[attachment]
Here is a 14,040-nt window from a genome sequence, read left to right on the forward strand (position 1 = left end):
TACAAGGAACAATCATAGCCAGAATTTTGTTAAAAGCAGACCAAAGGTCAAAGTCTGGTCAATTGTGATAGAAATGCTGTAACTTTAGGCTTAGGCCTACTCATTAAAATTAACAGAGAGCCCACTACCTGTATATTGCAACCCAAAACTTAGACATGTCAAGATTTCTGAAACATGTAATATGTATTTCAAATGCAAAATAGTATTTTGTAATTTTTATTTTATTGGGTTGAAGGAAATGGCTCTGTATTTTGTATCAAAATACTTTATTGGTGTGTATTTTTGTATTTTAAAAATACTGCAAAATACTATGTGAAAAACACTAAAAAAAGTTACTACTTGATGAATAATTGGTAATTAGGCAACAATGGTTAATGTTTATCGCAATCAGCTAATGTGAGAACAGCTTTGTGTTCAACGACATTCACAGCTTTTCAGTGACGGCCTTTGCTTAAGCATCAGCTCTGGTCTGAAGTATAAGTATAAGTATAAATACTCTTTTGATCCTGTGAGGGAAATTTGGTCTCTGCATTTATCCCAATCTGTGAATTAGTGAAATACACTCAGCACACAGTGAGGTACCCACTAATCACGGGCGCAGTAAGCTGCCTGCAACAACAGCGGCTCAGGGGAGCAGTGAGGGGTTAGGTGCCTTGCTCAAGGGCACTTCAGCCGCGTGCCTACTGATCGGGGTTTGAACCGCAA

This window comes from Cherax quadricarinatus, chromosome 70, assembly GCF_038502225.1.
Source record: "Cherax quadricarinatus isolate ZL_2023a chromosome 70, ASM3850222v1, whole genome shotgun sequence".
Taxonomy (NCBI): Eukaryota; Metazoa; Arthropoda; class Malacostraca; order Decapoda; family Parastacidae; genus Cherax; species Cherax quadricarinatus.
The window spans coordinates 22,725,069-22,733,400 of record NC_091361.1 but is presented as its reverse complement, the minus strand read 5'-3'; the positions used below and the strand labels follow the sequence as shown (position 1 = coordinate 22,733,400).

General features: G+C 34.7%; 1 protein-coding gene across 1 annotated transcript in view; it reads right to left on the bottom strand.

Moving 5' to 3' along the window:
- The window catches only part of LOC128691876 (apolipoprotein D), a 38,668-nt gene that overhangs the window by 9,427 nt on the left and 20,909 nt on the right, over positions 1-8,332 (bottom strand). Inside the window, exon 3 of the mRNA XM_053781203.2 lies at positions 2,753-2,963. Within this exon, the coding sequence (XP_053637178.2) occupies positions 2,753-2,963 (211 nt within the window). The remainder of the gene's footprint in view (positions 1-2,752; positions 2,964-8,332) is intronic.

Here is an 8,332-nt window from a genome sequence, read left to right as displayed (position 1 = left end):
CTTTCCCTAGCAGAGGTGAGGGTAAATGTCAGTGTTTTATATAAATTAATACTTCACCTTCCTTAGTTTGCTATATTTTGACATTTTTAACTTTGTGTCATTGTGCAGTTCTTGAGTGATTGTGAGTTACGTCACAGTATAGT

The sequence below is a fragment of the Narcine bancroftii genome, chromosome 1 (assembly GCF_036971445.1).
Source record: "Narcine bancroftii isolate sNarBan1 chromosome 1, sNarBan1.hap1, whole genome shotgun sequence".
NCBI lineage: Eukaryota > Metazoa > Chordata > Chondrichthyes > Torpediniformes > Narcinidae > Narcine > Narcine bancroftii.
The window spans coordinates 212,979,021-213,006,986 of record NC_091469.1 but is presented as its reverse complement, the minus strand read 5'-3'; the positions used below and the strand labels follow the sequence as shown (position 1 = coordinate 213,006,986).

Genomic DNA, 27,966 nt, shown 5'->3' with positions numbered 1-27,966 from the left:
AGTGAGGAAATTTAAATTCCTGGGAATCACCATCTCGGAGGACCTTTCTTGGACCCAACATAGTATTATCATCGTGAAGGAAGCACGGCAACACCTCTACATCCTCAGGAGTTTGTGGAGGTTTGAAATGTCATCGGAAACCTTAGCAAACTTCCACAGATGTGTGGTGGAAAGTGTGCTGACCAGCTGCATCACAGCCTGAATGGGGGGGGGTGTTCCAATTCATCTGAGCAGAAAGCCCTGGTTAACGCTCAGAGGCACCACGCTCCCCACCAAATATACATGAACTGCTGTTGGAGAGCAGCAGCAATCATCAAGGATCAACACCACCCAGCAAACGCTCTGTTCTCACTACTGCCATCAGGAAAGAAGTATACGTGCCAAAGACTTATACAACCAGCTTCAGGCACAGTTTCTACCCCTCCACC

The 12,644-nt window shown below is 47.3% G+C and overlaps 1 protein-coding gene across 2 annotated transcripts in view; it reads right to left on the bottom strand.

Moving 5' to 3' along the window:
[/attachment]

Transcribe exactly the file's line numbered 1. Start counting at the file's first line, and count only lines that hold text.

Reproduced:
Here is a 14,040-nt window from a genome sequence, read left to right on the forward strand (position 1 = left end):